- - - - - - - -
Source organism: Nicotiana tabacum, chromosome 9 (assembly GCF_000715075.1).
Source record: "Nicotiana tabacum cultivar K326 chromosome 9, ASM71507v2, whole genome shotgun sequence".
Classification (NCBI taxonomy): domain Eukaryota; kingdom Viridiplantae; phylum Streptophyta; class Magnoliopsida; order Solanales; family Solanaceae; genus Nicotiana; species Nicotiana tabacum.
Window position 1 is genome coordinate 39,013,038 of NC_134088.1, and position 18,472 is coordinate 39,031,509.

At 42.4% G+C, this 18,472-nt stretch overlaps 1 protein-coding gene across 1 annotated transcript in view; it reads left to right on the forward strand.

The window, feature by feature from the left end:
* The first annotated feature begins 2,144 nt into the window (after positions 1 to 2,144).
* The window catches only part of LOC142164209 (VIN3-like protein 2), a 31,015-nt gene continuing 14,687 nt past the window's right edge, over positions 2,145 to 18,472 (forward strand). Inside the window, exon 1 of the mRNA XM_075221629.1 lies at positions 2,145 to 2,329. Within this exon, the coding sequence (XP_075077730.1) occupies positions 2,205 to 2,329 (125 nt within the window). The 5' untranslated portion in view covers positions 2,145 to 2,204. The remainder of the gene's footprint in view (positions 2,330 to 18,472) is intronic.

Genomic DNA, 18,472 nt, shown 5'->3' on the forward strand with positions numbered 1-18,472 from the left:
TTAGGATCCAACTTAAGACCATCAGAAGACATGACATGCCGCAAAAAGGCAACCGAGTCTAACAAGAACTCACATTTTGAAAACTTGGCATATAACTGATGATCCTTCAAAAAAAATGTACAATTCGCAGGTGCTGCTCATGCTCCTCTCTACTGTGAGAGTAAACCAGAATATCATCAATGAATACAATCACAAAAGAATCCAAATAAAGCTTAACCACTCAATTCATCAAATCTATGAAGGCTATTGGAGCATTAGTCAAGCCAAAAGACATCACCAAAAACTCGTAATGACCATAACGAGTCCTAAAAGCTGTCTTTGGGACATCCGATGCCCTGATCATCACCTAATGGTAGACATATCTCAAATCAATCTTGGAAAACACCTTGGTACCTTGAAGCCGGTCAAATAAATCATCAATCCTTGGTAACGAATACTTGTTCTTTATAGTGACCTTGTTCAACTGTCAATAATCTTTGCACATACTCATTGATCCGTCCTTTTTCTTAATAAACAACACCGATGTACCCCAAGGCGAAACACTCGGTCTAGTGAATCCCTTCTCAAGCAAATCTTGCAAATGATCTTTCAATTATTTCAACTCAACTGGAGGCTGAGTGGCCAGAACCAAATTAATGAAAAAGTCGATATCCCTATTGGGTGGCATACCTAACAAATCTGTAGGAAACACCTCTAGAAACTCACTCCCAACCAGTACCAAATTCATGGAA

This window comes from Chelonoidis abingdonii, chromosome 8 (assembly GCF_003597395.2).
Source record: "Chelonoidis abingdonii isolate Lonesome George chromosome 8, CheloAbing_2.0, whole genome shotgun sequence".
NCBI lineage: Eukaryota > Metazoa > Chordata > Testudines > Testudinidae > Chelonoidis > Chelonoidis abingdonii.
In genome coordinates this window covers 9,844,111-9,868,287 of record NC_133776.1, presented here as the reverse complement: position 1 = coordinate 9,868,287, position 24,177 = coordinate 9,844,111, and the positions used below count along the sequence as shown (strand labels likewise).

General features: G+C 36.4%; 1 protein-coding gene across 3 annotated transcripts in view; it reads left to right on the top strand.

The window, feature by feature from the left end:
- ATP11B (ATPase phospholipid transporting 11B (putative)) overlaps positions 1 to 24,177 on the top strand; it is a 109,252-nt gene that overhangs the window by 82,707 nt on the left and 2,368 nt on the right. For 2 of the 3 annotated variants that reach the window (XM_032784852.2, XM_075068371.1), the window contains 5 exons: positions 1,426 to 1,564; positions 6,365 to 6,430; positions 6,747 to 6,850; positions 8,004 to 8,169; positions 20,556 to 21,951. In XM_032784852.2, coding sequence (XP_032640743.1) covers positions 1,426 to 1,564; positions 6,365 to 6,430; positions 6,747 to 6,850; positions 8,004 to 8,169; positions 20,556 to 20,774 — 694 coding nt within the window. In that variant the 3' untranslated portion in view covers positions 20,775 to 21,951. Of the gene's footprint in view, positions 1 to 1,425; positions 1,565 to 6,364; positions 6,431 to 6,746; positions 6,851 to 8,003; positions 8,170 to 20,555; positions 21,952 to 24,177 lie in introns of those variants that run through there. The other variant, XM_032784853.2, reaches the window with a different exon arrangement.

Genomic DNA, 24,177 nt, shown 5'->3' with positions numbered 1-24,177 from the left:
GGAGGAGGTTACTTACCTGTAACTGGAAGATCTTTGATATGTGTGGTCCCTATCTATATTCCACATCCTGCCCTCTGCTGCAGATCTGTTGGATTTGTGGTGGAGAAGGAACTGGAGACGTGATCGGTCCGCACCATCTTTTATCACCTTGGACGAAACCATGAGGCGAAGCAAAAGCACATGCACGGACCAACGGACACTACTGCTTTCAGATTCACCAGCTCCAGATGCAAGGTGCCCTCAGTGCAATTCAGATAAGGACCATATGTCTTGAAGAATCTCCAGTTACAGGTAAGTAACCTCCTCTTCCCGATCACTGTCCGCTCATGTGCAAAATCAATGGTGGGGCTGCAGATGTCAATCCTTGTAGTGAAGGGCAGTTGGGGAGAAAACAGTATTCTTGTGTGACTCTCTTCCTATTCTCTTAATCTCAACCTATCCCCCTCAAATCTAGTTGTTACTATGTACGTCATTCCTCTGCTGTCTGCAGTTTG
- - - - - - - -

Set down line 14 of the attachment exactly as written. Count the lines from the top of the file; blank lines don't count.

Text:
In genome coordinates this window covers 9,844,111-9,868,287 of record NC_133776.1, presented here as the reverse complement: position 1 = coordinate 9,868,287, position 24,177 = coordinate 9,844,111, and the positions used below count along the sequence as shown (strand labels likewise).